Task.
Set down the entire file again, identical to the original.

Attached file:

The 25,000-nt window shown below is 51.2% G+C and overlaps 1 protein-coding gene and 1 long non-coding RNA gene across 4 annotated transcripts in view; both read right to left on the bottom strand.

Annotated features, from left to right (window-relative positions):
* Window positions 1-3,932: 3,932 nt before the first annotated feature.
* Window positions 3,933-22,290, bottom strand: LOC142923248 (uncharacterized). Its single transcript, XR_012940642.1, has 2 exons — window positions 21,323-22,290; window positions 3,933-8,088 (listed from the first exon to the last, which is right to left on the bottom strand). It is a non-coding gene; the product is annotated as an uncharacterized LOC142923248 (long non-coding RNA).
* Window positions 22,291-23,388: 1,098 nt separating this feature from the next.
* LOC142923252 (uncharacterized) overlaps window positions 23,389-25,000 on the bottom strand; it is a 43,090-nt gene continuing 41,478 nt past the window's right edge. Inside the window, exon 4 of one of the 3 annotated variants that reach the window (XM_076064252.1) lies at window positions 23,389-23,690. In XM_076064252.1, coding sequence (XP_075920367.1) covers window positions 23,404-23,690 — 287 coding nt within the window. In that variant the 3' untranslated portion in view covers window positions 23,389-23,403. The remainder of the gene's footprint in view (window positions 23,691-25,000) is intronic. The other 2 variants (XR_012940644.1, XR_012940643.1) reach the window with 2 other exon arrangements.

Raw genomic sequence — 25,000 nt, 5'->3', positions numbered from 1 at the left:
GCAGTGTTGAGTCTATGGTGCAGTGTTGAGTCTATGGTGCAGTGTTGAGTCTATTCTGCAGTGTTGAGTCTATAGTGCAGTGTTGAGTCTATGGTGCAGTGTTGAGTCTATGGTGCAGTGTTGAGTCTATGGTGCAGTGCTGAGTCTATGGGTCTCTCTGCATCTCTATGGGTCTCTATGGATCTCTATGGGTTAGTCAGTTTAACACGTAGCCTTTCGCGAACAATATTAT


The 25,000-nt window shown below is 51.2% G+C and overlaps 1 protein-coding gene and 1 long non-coding RNA gene across 4 annotated transcripts in view; both read right to left on the bottom strand.

Annotated features, from left to right (window-relative positions):
* Window positions 1-3,932: 3,932 nt before the first annotated feature.
* Window positions 3,933-22,290, bottom strand: LOC142923248 (uncharacterized). Its single transcript, XR_012940642.1, has 2 exons — window positions 21,323-22,290; window positions 3,933-8,088 (listed from the first exon to the last, which is right to left on the bottom strand). It is a non-coding gene; the product is annotated as an uncharacterized LOC142923248 (long non-coding RNA).
* Window positions 22,291-23,388: 1,098 nt separating this feature from the next.
* LOC142923252 (uncharacterized) overlaps window positions 23,389-25,000 on the bottom strand; it is a 43,090-nt gene continuing 41,478 nt past the window's right edge. Inside the window, exon 4 of one of the 3 annotated variants that reach the window (XM_076064252.1) lies at window positions 23,389-23,690. In XM_076064252.1, coding sequence (XP_075920367.1) covers window positions 23,404-23,690 — 287 coding nt within the window. In that variant the 3' untranslated portion in view covers window positions 23,389-23,403. The remainder of the gene's footprint in view (window positions 23,691-25,000) is intronic. The other 2 variants (XR_012940644.1, XR_012940643.1) reach the window with 2 other exon arrangements.

Raw genomic sequence — 25,000 nt, 5'->3', positions numbered from 1 at the left:
GCAGTGTTGAGTCTATGGTGCAGTGTTGAGTCTATGGTGCAGTGTTGAGTCTATTCTGCAGTGTTGAGTCTATAGTGCAGTGTTGAGTCTATGGTGCAGTGTTGAGTCTATGGTGCAGTGTTGAGTCTATGGTGCAGTGCTGAGTCTATGGGTCTCTCTGCATCTCTATGGGTCTCTATGGATCTCTATGGGTTAGTCAGTTTAACACGTAGCCTTTCGCGAACAATATTAT